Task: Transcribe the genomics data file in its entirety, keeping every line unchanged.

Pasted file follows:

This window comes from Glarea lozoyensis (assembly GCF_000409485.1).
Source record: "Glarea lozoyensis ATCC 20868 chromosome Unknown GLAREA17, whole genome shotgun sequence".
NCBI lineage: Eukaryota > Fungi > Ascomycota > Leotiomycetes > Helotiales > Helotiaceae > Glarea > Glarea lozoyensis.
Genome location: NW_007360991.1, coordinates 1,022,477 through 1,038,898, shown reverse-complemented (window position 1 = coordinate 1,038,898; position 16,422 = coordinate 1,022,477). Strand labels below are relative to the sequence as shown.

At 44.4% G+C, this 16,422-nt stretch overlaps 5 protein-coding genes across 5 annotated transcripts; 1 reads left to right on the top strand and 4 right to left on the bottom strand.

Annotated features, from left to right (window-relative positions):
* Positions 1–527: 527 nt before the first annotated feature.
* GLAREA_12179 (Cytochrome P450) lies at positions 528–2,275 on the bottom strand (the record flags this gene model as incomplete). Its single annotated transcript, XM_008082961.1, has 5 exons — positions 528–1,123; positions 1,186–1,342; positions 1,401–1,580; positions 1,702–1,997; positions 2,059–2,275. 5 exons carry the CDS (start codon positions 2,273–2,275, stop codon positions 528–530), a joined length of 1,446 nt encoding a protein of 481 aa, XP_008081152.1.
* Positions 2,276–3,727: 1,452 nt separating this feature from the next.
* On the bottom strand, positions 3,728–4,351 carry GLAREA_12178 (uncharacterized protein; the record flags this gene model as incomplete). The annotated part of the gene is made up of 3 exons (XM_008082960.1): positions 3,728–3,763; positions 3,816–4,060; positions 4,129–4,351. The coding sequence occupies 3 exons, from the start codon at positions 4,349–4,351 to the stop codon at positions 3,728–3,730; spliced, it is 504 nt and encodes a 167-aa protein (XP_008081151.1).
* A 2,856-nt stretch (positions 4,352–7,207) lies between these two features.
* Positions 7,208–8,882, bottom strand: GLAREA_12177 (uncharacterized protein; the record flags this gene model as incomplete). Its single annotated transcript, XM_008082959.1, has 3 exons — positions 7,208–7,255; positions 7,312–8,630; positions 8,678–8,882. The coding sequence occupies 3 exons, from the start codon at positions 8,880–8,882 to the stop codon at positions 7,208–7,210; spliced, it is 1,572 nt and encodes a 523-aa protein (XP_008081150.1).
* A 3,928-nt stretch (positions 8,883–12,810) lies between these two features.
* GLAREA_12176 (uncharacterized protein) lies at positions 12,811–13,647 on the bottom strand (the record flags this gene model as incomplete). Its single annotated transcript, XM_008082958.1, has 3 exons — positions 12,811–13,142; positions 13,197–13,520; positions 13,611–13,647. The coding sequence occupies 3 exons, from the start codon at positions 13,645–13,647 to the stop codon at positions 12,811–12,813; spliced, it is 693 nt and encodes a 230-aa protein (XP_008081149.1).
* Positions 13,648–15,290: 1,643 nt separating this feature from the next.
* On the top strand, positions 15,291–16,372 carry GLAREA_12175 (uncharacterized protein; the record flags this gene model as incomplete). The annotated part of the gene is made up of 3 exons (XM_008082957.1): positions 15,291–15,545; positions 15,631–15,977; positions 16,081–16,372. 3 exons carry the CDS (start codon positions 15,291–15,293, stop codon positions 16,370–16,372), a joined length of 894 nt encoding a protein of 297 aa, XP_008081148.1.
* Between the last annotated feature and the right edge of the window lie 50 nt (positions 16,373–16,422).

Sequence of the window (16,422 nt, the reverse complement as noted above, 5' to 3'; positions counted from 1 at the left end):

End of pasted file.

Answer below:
This window comes from Glarea lozoyensis (assembly GCF_000409485.1).
Source record: "Glarea lozoyensis ATCC 20868 chromosome Unknown GLAREA17, whole genome shotgun sequence".
NCBI lineage: Eukaryota > Fungi > Ascomycota > Leotiomycetes > Helotiales > Helotiaceae > Glarea > Glarea lozoyensis.
Genome location: NW_007360991.1, coordinates 1,022,477 through 1,038,898, shown reverse-complemented (window position 1 = coordinate 1,038,898; position 16,422 = coordinate 1,022,477). Strand labels below are relative to the sequence as shown.

At 44.4% G+C, this 16,422-nt stretch overlaps 5 protein-coding genes across 5 annotated transcripts; 1 reads left to right on the top strand and 4 right to left on the bottom strand.

Annotated features, from left to right (window-relative positions):
* Positions 1–527: 527 nt before the first annotated feature.
* GLAREA_12179 (Cytochrome P450) lies at positions 528–2,275 on the bottom strand (the record flags this gene model as incomplete). Its single annotated transcript, XM_008082961.1, has 5 exons — positions 528–1,123; positions 1,186–1,342; positions 1,401–1,580; positions 1,702–1,997; positions 2,059–2,275. 5 exons carry the CDS (start codon positions 2,273–2,275, stop codon positions 528–530), a joined length of 1,446 nt encoding a protein of 481 aa, XP_008081152.1.
* Positions 2,276–3,727: 1,452 nt separating this feature from the next.
* On the bottom strand, positions 3,728–4,351 carry GLAREA_12178 (uncharacterized protein; the record flags this gene model as incomplete). The annotated part of the gene is made up of 3 exons (XM_008082960.1): positions 3,728–3,763; positions 3,816–4,060; positions 4,129–4,351. The coding sequence occupies 3 exons, from the start codon at positions 4,349–4,351 to the stop codon at positions 3,728–3,730; spliced, it is 504 nt and encodes a 167-aa protein (XP_008081151.1).
* A 2,856-nt stretch (positions 4,352–7,207) lies between these two features.
* Positions 7,208–8,882, bottom strand: GLAREA_12177 (uncharacterized protein; the record flags this gene model as incomplete). Its single annotated transcript, XM_008082959.1, has 3 exons — positions 7,208–7,255; positions 7,312–8,630; positions 8,678–8,882. The coding sequence occupies 3 exons, from the start codon at positions 8,880–8,882 to the stop codon at positions 7,208–7,210; spliced, it is 1,572 nt and encodes a 523-aa protein (XP_008081150.1).
* A 3,928-nt stretch (positions 8,883–12,810) lies between these two features.
* GLAREA_12176 (uncharacterized protein) lies at positions 12,811–13,647 on the bottom strand (the record flags this gene model as incomplete). Its single annotated transcript, XM_008082958.1, has 3 exons — positions 12,811–13,142; positions 13,197–13,520; positions 13,611–13,647. The coding sequence occupies 3 exons, from the start codon at positions 13,645–13,647 to the stop codon at positions 12,811–12,813; spliced, it is 693 nt and encodes a 230-aa protein (XP_008081149.1).
* Positions 13,648–15,290: 1,643 nt separating this feature from the next.
* On the top strand, positions 15,291–16,372 carry GLAREA_12175 (uncharacterized protein; the record flags this gene model as incomplete). The annotated part of the gene is made up of 3 exons (XM_008082957.1): positions 15,291–15,545; positions 15,631–15,977; positions 16,081–16,372. 3 exons carry the CDS (start codon positions 15,291–15,293, stop codon positions 16,370–16,372), a joined length of 894 nt encoding a protein of 297 aa, XP_008081148.1.
* Between the last annotated feature and the right edge of the window lie 50 nt (positions 16,373–16,422).

Sequence of the window (16,422 nt, the reverse complement as noted above, 5' to 3'; positions counted from 1 at the left end):